Madeleine Hillyer, Public Engagement, World Economic Forum, firstname.lastname@example.org, +1 646 592 5044
- Today, Aruba becomes the first government partner of the CommonTrust Network, taking on a leadership role in accelerating economic recovery around the world
- The CommonTrust Network brings together private and public partners to develop a global trust framework that will allow people to demonstrate their health status in compliance with country entry requirements
- The network includes hundreds of health systems covering thousands of locations in the United States and a growing network of labs and healthcare providers worldwide
- Read more about the CommonTrust Network here
New York, USA, 17 December: Today, the government of Aruba and several leading global laboratory, health, and travel partners have joined the CommonTrust Network. The CommonTrust Network is a coalition of private and public partners, which aims to enable people to demonstrate their health status in compliance with country entry requirements while protecting their data privacy. By doing so, it is hoped that international borders can be opened more safely and economic activity resumed.
“Aruba is pleased to take a leadership role as the first government to formally join the CommonTrust Network,” said Evelyn Wever-Croes, Prime Minister of Aruba. “Building out this international trust network for health data will accelerate the safer reopening of international borders and accelerate economic recovery for Aruba and in countries around the world.”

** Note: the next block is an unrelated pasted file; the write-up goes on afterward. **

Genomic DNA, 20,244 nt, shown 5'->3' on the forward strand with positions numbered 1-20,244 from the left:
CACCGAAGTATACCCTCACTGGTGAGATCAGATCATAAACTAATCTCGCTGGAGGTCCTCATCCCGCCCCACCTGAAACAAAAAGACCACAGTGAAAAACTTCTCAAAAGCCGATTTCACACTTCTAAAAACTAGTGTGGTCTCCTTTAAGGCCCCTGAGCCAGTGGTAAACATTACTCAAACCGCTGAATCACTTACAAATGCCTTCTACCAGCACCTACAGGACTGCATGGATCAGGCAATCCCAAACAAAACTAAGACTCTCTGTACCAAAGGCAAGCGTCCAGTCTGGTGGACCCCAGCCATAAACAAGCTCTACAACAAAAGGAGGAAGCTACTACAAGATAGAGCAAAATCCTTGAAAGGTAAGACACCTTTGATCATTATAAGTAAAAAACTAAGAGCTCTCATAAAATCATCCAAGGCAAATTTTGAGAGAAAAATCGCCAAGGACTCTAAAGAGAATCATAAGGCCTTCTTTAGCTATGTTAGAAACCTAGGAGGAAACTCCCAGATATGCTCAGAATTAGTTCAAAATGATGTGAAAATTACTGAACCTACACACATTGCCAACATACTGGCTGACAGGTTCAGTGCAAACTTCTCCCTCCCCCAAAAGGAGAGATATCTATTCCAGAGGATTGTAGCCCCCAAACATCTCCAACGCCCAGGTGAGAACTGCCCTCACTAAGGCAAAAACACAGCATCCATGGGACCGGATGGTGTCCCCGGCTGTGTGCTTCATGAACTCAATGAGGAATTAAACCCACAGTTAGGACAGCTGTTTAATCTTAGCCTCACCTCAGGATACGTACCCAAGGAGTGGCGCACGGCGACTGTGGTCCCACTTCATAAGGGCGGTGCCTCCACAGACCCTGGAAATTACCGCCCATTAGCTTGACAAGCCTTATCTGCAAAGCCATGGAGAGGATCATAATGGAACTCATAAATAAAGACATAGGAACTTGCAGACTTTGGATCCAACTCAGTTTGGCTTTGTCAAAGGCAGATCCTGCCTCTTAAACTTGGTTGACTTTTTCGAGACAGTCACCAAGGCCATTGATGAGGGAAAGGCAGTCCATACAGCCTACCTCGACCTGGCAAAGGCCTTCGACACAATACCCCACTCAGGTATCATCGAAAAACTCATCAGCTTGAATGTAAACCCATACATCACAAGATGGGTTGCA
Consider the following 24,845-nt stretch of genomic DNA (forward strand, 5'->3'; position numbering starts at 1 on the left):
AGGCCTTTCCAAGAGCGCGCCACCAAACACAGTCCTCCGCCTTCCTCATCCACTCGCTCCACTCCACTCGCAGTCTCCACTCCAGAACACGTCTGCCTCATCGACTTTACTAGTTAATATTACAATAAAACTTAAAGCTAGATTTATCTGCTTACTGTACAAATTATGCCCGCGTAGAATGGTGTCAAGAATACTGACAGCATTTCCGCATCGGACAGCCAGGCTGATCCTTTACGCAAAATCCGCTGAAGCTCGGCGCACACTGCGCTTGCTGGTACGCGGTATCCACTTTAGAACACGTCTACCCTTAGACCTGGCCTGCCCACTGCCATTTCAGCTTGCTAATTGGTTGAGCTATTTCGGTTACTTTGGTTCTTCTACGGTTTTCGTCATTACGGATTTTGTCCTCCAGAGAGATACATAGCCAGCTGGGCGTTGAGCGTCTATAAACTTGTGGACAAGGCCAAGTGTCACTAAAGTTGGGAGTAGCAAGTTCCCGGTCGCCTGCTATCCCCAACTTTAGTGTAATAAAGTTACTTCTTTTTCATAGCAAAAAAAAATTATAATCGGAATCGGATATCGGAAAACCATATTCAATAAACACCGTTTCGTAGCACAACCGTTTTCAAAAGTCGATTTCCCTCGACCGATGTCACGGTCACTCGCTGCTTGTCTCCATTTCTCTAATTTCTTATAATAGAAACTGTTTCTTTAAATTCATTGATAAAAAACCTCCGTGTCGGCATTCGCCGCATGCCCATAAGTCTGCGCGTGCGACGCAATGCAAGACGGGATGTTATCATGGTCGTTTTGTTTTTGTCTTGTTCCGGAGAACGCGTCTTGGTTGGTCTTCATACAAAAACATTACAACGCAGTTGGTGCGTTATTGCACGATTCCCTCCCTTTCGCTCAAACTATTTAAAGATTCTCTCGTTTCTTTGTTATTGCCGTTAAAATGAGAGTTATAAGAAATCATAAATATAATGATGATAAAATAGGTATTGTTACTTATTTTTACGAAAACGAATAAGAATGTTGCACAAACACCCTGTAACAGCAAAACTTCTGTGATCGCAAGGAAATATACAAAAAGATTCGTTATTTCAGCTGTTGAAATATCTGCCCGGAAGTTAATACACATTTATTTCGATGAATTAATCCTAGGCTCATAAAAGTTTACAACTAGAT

“The COVID-19 pandemic has only emphasized the need for like-minded organizations to work together,” said Christoph Wolff, Head of Mobility at the World Economic Forum. “The CommonTrust Network is an ambitious, but necessary collaboration across and beyond the travel and tourism ecosystem, which will harmonize programmes related to digital COVID-19 test results and health record verification.”
The initiative sees participating countries, jurisdictions and other destinations, including airlines, ships, public transport, hotels, venues, events, offices and schools, agree to publish and maintain their health entry requirements using a standard machine-readable format in the CommonTrust Registry.
Currently, people are required to prove their negative COVID-19 test results in places like work or school, as well as when entering certain countries. They are doing so with stamps in booklets, paper receipts or photographs of their paper copies. These paper-based forms are easily falsified and there is no standard format or certification system.